(Reuters) - A leading anti-doping official from China urged the World Anti-Doping Agency (WADA) and U.S. anti-doping authorities to end their escalating feud on Tuesday, saying collaboration was the best way to achieve drug-free sport.
Tensions rose last week when WADA fired back at the White House Office of National Drug Control Policy (ONDCP) over a report it sent to the U.S. Congress that threatened to cut funding to the global anti-doping body if sweeping reforms were not immediately undertaken.
As the largest single contributer to WADA’s budget, the report also indicated the U.S. wanted greater representation on the agency’s decision-making boards and committee.
In a scathing rebuke, WADA president Witold Banka accused ONDCP director James Carroll of knowingly ignoring factual errors in the document and misleading members of Congress.
“Why let the truth get in the way of a good story’?”, fumed Banka in a letter to Carroll.
China’s WADA Vice-President Yang Yang urged calm on Tuesday, calling for the two sides to come together in a fight against a common enemy.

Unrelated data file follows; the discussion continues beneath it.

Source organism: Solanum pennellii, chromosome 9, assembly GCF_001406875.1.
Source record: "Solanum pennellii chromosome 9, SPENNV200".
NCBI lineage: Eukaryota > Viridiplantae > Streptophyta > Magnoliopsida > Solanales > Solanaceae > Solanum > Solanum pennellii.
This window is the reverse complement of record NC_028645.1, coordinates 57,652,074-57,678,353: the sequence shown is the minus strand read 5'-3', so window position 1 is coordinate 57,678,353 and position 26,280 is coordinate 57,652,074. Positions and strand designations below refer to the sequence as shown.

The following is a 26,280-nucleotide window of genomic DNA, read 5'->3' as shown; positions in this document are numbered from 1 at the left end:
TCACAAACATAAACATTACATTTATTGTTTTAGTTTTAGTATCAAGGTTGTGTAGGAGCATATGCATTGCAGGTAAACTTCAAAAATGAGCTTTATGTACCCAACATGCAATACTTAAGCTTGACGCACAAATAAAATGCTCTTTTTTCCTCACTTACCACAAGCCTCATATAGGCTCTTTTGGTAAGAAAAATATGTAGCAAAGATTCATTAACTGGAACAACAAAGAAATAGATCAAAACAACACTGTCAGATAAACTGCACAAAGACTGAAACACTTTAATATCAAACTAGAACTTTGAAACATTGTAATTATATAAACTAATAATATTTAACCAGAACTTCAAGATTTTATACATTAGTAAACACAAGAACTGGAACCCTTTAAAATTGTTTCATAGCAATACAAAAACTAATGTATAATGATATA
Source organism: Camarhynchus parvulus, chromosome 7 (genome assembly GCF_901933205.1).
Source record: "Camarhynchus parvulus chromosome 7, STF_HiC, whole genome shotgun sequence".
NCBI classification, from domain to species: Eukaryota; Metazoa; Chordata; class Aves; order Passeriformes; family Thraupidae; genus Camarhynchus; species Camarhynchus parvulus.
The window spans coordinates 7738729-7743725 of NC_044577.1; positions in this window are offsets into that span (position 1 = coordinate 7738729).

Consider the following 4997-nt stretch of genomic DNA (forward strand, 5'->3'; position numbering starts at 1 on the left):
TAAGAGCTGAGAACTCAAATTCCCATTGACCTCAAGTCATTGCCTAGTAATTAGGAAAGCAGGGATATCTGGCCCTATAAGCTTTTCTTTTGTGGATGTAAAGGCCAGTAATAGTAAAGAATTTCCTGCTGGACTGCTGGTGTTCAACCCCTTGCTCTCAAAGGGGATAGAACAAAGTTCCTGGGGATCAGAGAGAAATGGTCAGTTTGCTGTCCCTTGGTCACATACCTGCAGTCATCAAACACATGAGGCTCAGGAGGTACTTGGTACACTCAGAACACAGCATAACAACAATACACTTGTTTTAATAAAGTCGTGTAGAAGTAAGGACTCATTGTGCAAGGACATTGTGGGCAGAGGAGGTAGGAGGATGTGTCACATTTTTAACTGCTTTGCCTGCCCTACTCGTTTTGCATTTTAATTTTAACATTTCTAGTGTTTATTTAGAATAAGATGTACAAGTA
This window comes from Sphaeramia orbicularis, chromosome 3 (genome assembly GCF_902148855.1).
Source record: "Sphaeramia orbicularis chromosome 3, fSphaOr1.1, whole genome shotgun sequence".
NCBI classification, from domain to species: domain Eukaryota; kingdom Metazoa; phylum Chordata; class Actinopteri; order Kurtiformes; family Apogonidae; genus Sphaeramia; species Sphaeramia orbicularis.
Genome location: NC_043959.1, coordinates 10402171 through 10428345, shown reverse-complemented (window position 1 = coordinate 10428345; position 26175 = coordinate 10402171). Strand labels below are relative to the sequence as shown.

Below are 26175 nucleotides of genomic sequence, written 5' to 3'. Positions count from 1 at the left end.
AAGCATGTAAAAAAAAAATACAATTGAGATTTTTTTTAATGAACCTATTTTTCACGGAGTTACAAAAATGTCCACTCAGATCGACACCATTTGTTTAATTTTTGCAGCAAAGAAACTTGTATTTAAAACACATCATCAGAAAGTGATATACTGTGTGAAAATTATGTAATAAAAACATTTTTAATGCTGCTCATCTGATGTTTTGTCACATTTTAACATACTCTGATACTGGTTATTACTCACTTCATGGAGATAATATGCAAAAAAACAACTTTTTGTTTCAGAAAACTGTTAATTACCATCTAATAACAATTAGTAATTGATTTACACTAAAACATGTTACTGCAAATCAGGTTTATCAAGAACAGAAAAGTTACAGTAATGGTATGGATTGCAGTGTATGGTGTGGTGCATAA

“If the U.S. stops funding, it will surely damage the global fight against doping because the U.S. also shoulders important responsibilities in this cause,” Yang said in an interview on Xinhuanet News.
The U.S. contributed $2.7 million to WADA’s $37.4 million budget for 2020 and expressed concern in the ONDCP report on how taxpayer money was being spent.
China’s contribution to the 2020 core budget was $493,399 but the country made additional contributions of $993,915 in 2018 and $992,694 in 2019.
Based on the combined core and additional figures, China was WADA’s fourth largest contributer in 2019 behind Canada, the U.S. and Japan.
Yang warned that the U.S. idea of linking representation on WADA boards and committees to the amount of money contributed to budgets was flawed and could leave entire regions without a voice.
“ONDCP’s request, if granted, will lower the global representativeness of WADA governance bodies, and deprive less advanced countries and regions the opportunity to be heard,” said Yang.
“Ultimately it will undermine WADA’s fight to protect clean sport and clean athletes. Whereas equality among all athletes is what WADA has always safeguarded.”
Reporting by Steve Keating in Toronto; Editing by Ken Ferris
Our Standards: The Thomson Reuters Trust Principles.